25 Sep 23

What are common defenses for fraud charges?

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Last Updated on: 27th September 2023, 12:44 am

Defenses for Fraud Charges

Fraud charges can lead to serious penalties like hefty fines and years in prison. That’s why having viable defenses against allegations of fraud is critical. While the specifics depend on your case, some potential defenses to explore include:

Lack of Intent

Most fraud statutes require prosecutors to prove you acted intentionally or “willfully” to deceive the victim. If you made an honest mistake or had a sincere misunderstanding rather than deliberately misleading someone, it may defeat charges. For example, accidentally using a friend’s insurance card you mistook for yours is not fraud.

No Reliance

The victim must have materially relied on your false statements or misrepresentations in order for fraud to have occurred. If you can show the victim didn’t actually depend on your statements to make decisions, it weakens the case. For instance, if they took actions against your advice.

No Damages

The victim must have suffered actual financial harm or losses as a result of the alleged fraud. If the prosecution can’t prove damages, there may be no crime. For example, if your company booked revenue improperly but investors didn’t lose money.


If you were forced or coerced into committing fraud by threats of violence or harm, it may be a defense. You have to reasonably believe you or a loved one were in serious danger if you didn’t comply. This applies in cases of domestic violence or criminal extortion.

Diminished Mental Capacity

Having a mental defect or disorder that prevented you from understanding the wrongfulness or consequences of your actions may be a defense. However, the impairment must be severe enough that you couldn’t comprehend what you were doing. This is difficult to prove.

Statute of Limitations

If too much time has passed between the alleged fraud and being charged, the statute of limitations may have expired. This time limit varies by state and the type of fraud, but is often 3-6 years. If so, the charges could be dismissed.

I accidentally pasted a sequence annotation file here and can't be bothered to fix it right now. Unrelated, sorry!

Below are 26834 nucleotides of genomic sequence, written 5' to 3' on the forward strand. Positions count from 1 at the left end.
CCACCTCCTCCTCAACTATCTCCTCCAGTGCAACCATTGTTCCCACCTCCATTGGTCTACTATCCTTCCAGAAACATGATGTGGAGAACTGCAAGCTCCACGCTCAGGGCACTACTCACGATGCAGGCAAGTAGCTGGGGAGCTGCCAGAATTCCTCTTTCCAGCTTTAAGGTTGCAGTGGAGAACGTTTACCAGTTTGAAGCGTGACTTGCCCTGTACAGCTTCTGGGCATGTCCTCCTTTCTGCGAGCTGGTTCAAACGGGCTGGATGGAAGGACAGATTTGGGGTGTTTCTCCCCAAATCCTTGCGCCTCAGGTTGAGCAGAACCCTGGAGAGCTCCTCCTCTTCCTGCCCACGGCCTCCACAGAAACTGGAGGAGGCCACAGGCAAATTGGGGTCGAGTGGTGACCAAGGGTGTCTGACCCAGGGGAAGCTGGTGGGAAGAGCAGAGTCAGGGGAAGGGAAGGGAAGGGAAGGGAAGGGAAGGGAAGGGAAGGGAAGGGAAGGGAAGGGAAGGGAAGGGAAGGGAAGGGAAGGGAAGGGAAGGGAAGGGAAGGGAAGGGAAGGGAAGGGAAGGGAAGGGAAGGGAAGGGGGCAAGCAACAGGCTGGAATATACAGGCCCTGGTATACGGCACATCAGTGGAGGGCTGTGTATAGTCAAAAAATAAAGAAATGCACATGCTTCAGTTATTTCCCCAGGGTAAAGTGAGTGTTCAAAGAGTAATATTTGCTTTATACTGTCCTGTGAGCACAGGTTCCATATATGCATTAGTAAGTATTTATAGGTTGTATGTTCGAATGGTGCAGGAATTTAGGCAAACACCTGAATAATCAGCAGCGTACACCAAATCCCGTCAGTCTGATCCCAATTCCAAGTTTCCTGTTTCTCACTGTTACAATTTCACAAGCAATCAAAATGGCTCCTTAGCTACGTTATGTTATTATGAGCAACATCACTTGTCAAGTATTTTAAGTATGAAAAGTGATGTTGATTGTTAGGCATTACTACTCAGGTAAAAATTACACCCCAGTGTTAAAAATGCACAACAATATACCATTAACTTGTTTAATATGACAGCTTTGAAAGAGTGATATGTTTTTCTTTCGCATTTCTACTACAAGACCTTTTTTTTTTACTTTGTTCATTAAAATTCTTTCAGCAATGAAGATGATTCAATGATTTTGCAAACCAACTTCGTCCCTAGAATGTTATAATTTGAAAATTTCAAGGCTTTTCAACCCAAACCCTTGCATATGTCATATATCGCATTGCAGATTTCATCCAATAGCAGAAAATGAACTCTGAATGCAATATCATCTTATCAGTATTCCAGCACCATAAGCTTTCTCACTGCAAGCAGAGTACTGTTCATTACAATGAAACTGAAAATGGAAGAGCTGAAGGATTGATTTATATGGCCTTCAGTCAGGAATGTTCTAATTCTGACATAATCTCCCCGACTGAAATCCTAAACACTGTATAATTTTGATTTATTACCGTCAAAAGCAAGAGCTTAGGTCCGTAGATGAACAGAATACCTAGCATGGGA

Improper Government Conduct

If police coerced a confession or evidence was obtained illegally in violation of your rights, it may be excluded. This could prevent prosecutors from proving their case. An experienced lawyer can determine if there were procedural defects.

Constitutional Rights Violations

If your legitimate free speech, freedom of religion, or other constitutional rights were violated in the course of an investigation, the charges could potentially be challenged. For example, being charged for political statements protected by the First Amendment.

Puffery vs. Fraud

Some exaggerated sales claims and opinion statements don’t constitute fraud. Vague, puffery language is usually allowed as marketing optimism instead of deceit. For instance, saying a product is the “best” or will “change your life.”

Lack of Authority

Employees can sometimes be charged with fraud for actions on behalf of a company. However, if you can demonstrate you lacked decision-making authority or acted under orders from superiors who approved the conduct, it may defeat charges.

Bankruptcy Discharge

If fraud debts were discharged in a previous bankruptcy, the creditor can’t pursue criminal charges based on the discharged debt. The bankruptcy eliminates personal liability.


Committing fraud out of necessity to prevent an imminent, greater harm may be justified in rare cases. For example, lying to access money to pay for emergency, life-saving medical care.


If police improperly induced or coerced you into committing fraud you otherwise wouldn’t have, it may constitute entrapment. This occurs when officers use excessive pressure and persuasion to trap you.

Lack of Capability

If you demonstrably lacked the physical capacity to commit the fraud, it defeats charges. For example, using a computer when you have no digital skills or literacy.


If you were mistakenly identified or impersonated by the real perpetrator, you aren’t criminally liable. Eyewitness misidentification leading to false charges happens more than people realize.


In response to fraud by the victim against you, committing fraud to protect yourself may be justified in limited cases. The defense applies only to reasonable, proportional responses to harm you faced.


If the alleged victim consented to the transaction or activity the prosecutor claims is fraudulent, it may defeat charges. Consent should be provable through records, communications, etc.

Free Speech

The First Amendment protects some false speech like satire and parody that don’t cause direct harm. Charges based on your constitutionally protected speech could be challenged.

No Knowledge

If you had no actual knowledge the statements made were false, you didn’t likely commit intentional fraud. For instance, you relayed false information you reasonably believed was true.

No Duty

You can only commit fraud by breaching a legal duty you owed the victim. If no fiduciary or contractual duty existed between you, fraud charges may not apply.

The best defense depends on the unique circumstances of your case. Before deciding, your criminal defense attorney will carefully examine both the prosecution’s evidence and potential deficiencies in their case against you. With an experienced legal advocate, you can challenge fraudulent allegations.